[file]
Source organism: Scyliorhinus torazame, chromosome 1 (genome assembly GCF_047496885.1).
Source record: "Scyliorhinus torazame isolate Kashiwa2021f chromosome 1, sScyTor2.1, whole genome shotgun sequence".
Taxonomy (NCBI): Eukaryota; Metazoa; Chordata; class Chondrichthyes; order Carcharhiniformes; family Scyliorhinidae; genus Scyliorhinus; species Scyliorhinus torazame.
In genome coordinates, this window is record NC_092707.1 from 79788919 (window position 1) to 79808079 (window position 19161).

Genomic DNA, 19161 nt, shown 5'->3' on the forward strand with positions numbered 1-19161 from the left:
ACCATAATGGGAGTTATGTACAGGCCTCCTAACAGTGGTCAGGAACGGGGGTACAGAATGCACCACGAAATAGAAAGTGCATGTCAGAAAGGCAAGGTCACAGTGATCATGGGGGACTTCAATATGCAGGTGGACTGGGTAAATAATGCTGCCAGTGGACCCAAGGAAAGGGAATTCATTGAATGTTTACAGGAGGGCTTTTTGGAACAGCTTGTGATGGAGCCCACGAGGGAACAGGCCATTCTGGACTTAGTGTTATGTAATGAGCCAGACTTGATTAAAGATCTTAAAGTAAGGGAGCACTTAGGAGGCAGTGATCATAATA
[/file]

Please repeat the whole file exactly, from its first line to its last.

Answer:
Source organism: Scyliorhinus torazame, chromosome 1 (genome assembly GCF_047496885.1).
Source record: "Scyliorhinus torazame isolate Kashiwa2021f chromosome 1, sScyTor2.1, whole genome shotgun sequence".
Taxonomy (NCBI): Eukaryota; Metazoa; Chordata; class Chondrichthyes; order Carcharhiniformes; family Scyliorhinidae; genus Scyliorhinus; species Scyliorhinus torazame.
In genome coordinates, this window is record NC_092707.1 from 79788919 (window position 1) to 79808079 (window position 19161).

Genomic DNA, 19161 nt, shown 5'->3' on the forward strand with positions numbered 1-19161 from the left:
ACCATAATGGGAGTTATGTACAGGCCTCCTAACAGTGGTCAGGAACGGGGGTACAGAATGCACCACGAAATAGAAAGTGCATGTCAGAAAGGCAAGGTCACAGTGATCATGGGGGACTTCAATATGCAGGTGGACTGGGTAAATAATGCTGCCAGTGGACCCAAGGAAAGGGAATTCATTGAATGTTTACAGGAGGGCTTTTTGGAACAGCTTGTGATGGAGCCCACGAGGGAACAGGCCATTCTGGACTTAGTGTTATGTAATGAGCCAGACTTGATTAAAGATCTTAAAGTAAGGGAGCACTTAGGAGGCAGTGATCATAATA